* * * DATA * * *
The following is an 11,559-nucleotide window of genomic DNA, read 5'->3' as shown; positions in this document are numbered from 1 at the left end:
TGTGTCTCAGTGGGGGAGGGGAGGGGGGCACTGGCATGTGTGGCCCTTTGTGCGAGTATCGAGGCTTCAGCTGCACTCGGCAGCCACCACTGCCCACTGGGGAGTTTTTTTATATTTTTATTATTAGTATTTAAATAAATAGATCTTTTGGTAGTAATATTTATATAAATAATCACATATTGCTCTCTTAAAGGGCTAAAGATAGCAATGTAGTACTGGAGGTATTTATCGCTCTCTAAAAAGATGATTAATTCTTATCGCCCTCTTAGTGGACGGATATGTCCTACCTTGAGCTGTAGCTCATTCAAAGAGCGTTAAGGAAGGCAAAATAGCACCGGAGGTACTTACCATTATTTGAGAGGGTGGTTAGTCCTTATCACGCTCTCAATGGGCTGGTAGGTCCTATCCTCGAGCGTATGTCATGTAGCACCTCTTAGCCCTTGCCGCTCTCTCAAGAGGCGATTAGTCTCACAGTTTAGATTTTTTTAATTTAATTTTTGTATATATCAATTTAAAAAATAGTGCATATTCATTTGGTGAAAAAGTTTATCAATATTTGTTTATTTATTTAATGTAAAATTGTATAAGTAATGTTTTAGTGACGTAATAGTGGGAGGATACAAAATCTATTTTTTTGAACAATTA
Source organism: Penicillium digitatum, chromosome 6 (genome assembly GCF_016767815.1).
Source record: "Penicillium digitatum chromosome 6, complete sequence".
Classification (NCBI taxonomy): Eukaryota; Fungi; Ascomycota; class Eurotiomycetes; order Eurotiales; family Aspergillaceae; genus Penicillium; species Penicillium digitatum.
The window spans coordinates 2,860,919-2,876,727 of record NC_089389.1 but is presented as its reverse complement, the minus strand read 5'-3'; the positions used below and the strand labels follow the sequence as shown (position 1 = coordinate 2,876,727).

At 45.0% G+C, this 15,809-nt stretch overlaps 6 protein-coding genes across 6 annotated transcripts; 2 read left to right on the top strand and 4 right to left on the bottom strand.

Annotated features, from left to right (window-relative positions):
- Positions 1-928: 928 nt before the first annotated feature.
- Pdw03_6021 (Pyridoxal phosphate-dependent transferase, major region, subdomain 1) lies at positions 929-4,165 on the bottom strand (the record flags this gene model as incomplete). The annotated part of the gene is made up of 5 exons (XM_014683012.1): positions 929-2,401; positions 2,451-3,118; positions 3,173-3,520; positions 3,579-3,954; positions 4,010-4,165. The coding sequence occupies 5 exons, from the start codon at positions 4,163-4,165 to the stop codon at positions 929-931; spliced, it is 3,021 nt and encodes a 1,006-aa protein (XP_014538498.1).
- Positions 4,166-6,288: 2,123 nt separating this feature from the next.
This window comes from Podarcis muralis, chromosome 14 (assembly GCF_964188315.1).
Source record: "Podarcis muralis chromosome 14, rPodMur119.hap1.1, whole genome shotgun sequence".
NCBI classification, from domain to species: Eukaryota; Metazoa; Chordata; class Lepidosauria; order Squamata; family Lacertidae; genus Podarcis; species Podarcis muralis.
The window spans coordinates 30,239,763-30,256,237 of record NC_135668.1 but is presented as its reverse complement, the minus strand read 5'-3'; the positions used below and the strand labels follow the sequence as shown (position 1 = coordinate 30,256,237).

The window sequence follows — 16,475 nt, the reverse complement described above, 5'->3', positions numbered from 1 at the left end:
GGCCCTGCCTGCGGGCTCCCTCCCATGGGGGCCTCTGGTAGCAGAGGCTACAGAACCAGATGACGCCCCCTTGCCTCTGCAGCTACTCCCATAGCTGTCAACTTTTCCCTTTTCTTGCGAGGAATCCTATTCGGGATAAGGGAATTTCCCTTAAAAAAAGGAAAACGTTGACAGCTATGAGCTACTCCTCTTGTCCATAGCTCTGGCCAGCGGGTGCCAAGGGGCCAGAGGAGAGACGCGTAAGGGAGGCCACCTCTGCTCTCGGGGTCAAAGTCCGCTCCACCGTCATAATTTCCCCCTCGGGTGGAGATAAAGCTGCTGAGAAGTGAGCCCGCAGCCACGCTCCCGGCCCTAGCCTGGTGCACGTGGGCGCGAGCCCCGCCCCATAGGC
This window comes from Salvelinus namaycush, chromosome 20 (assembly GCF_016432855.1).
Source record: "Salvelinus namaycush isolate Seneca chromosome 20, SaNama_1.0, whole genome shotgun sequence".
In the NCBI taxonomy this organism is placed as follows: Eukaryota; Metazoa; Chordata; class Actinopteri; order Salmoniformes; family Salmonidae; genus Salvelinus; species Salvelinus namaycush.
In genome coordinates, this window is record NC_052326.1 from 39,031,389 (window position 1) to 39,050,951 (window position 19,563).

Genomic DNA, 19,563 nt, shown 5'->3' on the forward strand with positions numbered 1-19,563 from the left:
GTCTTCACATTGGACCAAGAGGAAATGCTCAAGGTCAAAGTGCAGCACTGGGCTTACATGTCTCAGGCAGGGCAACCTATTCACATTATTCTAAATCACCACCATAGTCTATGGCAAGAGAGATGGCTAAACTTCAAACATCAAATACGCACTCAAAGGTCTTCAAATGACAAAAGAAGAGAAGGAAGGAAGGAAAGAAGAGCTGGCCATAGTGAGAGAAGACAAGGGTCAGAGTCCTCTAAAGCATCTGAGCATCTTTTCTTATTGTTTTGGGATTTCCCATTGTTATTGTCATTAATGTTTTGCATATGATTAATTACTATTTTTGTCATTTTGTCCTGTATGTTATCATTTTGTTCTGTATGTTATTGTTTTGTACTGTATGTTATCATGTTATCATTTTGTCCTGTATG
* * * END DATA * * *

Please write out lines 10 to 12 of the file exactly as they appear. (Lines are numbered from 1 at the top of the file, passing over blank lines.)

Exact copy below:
- Pdw03_6021 (Pyridoxal phosphate-dependent transferase, major region, subdomain 1) lies at positions 929-4,165 on the bottom strand (the record flags this gene model as incomplete). The annotated part of the gene is made up of 5 exons (XM_014683012.1): positions 929-2,401; positions 2,451-3,118; positions 3,173-3,520; positions 3,579-3,954; positions 4,010-4,165. The coding sequence occupies 5 exons, from the start codon at positions 4,163-4,165 to the stop codon at positions 929-931; spliced, it is 3,021 nt and encodes a 1,006-aa protein (XP_014538498.1).
- Positions 4,166-6,288: 2,123 nt separating this feature from the next.
This window comes from Podarcis muralis, chromosome 14 (assembly GCF_964188315.1).